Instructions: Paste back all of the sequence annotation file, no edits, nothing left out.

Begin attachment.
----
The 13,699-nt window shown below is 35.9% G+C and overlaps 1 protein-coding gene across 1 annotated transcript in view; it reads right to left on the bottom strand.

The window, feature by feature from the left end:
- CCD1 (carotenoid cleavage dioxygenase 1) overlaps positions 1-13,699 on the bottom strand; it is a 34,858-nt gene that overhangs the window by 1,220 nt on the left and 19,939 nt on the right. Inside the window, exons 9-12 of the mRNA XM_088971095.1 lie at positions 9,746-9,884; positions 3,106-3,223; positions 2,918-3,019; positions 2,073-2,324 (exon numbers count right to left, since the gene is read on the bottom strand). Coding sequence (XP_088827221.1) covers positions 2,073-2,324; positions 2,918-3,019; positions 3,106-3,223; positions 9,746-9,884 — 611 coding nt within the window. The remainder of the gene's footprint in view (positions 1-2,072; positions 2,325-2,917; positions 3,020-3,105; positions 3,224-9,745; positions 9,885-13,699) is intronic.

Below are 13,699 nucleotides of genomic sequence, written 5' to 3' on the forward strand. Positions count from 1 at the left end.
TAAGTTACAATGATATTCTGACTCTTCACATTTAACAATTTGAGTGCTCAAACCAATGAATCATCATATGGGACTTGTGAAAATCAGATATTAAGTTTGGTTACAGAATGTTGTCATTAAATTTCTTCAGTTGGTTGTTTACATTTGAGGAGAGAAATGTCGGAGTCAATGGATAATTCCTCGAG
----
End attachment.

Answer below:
The 13,699-nt window shown below is 35.9% G+C and overlaps 1 protein-coding gene across 1 annotated transcript in view; it reads right to left on the bottom strand.

The window, feature by feature from the left end:
- CCD1 (carotenoid cleavage dioxygenase 1) overlaps positions 1-13,699 on the bottom strand; it is a 34,858-nt gene that overhangs the window by 1,220 nt on the left and 19,939 nt on the right. Inside the window, exons 9-12 of the mRNA XM_088971095.1 lie at positions 9,746-9,884; positions 3,106-3,223; positions 2,918-3,019; positions 2,073-2,324 (exon numbers count right to left, since the gene is read on the bottom strand). Coding sequence (XP_088827221.1) covers positions 2,073-2,324; positions 2,918-3,019; positions 3,106-3,223; positions 9,746-9,884 — 611 coding nt within the window. The remainder of the gene's footprint in view (positions 1-2,072; positions 2,325-2,917; positions 3,020-3,105; positions 3,224-9,745; positions 9,885-13,699) is intronic.

Below are 13,699 nucleotides of genomic sequence, written 5' to 3' on the forward strand. Positions count from 1 at the left end.
TAAGTTACAATGATATTCTGACTCTTCACATTTAACAATTTGAGTGCTCAAACCAATGAATCATCATATGGGACTTGTGAAAATCAGATATTAAGTTTGGTTACAGAATGTTGTCATTAAATTTCTTCAGTTGGTTGTTTACATTTGAGGAGAGAAATGTCGGAGTCAATGGATAATTCCTCGAG